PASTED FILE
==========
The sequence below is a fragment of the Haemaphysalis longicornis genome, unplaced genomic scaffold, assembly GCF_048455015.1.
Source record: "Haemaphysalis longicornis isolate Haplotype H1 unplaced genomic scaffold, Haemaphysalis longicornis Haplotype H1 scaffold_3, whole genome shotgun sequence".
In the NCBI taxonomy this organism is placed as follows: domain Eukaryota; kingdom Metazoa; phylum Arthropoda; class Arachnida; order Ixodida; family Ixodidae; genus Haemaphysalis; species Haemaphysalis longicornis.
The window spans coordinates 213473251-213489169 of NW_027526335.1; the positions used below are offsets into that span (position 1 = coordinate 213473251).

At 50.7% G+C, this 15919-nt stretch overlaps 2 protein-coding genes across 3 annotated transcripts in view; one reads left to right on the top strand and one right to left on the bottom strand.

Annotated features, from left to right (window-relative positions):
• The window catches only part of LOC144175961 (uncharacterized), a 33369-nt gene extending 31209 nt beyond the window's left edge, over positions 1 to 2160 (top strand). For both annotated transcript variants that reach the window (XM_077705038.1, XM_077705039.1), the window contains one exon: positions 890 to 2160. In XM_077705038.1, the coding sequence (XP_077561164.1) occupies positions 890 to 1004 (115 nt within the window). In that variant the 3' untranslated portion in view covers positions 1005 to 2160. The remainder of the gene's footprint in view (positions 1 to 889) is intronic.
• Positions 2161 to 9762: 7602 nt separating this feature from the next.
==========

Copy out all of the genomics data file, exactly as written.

The sequence below is a fragment of the Haemaphysalis longicornis genome, unplaced genomic scaffold, assembly GCF_048455015.1.
Source record: "Haemaphysalis longicornis isolate Haplotype H1 unplaced genomic scaffold, Haemaphysalis longicornis Haplotype H1 scaffold_3, whole genome shotgun sequence".
In the NCBI taxonomy this organism is placed as follows: domain Eukaryota; kingdom Metazoa; phylum Arthropoda; class Arachnida; order Ixodida; family Ixodidae; genus Haemaphysalis; species Haemaphysalis longicornis.
The window spans coordinates 213473251-213489169 of NW_027526335.1; the positions used below are offsets into that span (position 1 = coordinate 213473251).

At 50.7% G+C, this 15919-nt stretch overlaps 2 protein-coding genes across 3 annotated transcripts in view; one reads left to right on the top strand and one right to left on the bottom strand.

Annotated features, from left to right (window-relative positions):
• The window catches only part of LOC144175961 (uncharacterized), a 33369-nt gene extending 31209 nt beyond the window's left edge, over positions 1 to 2160 (top strand). For both annotated transcript variants that reach the window (XM_077705038.1, XM_077705039.1), the window contains one exon: positions 890 to 2160. In XM_077705038.1, the coding sequence (XP_077561164.1) occupies positions 890 to 1004 (115 nt within the window). In that variant the 3' untranslated portion in view covers positions 1005 to 2160. The remainder of the gene's footprint in view (positions 1 to 889) is intronic.
• Positions 2161 to 9762: 7602 nt separating this feature from the next.